If a ship, Fig. 180, is floating originally at a waterline WL, and by some means is made to float at the waterline W'L', the centre of buoyancy must shift, owing to the changed shape of the displacement, from B to B' say. Then the original vertical through B and the new vertical through B' will intersect in the point M, which is the longitudinal metacentre. This point is precisely analogous to the transverse metacentre, the difference consisting in the direction of the inclination. The distance between the C.G. and the longitudinal metacentre is the longitudinal metacentric height.

The point M is determined with reference to the C.B., and the distance BM is given by the equation—

BM = \

where I0 is the moment of inertia of the waterplane about a transverse axis through its centre of gravity (this C.G. is termed the centre of flotation), and V is the volume of displacement.

The calculation for I0 is somewhat complicated,* but it may be approximately written—

lo = n'. L3. B (n' being a coefficient)

also V = A.L.B.D (k being the coefficient of fineness)

n' L2 L2

so that BM = -.-=&.— approximately

where L is the length of ship between perpendiculars in feet
D is the mean draught in feet
b is a coefficient which does not vary much from 0-075.f

This approximate formula shows the great influence of the length in determining the position of the longitudinal metacentre.

Longitudinal shift of Weights already on Board.—The trim of a ship is the difference between the forward and after draughts. Thus H.M.S. Pelorus is designed, under normal load conditions, to float at a draught of 12 ft. forward and 15 ft. aft, giving a trim of 3 ft. by the stern.

Change of trim is the sum of the changes of draught forward

* See the author's " Theoretical Naval Architecture."

t In a vessel with full waterplane n' will be large, but k will also be large, the ship being of full form. If n' is small, k also will bo small. So that the quotient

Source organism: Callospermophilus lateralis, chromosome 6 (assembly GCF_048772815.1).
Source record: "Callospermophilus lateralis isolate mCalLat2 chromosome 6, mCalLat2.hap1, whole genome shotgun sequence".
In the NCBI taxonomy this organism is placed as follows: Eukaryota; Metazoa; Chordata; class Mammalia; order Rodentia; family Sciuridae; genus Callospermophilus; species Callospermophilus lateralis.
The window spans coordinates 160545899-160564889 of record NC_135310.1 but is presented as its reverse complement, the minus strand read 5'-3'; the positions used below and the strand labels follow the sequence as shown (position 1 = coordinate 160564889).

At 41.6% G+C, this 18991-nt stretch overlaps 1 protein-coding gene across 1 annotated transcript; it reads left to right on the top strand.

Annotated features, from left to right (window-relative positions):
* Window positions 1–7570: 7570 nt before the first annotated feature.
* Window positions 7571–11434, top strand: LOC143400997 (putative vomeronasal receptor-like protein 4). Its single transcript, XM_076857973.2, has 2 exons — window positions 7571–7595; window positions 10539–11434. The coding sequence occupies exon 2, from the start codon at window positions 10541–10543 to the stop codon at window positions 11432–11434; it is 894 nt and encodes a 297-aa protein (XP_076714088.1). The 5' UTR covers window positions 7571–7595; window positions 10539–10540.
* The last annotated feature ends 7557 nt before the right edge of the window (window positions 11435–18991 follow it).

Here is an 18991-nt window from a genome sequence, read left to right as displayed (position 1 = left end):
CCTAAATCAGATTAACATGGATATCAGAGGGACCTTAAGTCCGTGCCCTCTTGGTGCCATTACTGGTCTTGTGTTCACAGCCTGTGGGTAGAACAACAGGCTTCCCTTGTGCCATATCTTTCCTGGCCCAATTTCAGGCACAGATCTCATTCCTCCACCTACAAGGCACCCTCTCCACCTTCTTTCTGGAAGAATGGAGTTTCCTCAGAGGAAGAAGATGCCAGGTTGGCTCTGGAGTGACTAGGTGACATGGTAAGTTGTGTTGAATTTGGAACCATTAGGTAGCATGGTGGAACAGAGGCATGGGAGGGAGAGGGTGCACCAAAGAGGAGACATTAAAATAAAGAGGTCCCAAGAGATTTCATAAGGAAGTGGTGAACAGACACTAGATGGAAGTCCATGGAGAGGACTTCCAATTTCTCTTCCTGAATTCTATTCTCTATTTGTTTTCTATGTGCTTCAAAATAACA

-does not vary much for ordinary ships.

and aft. Thus if Pelorus, when floating at 12 ft. forward, 15 ft. aft, has certain weights shifted on board resulting in a draught of 12 ft. 10 in. forward and 14 ft. 2 in. aft, she is said to have changed trim 10 in. + 10 in. = 20 in. Change of trim can be produced by the fore-and-aft shift of weights already on board, this being analogous to the inclining experiment, in which heeling is caused by shifting weights in a transverse direction.

In Fig. 180, let w be a weight on the deck at A when the vessel is floating at the waterline WL. Now suppose w is moved forward through a distance d. G, the centre of gravity of the ship, will in consequence move parallel to the shift of w to G',

(w X cE)such that GG' = v .„ . Under these circumstances the vessel W

cannot float at the waterline WL, as in the second sketch in Fig. 180, because the C.G. and the C.B. are not in the same vertical line. The ship must adjust herself to the line WL', as shown, so that G', the new centre of gravity, and B', the new centre of buoyancy, are in the same vertical. Then the line through B'G' intersects the original vertical through BG, in M, the longitudinal metacentre. If 0 is the small angle of inclination—

tan ° - m

but also—

PL' _ WW + LL' _ change of trim 4811 ""length" length length

Having thus two values of tan 0 we can equate, so that—

change of trim GG' w X d length GM W X GM

id We therefore have

using the value found above for GG',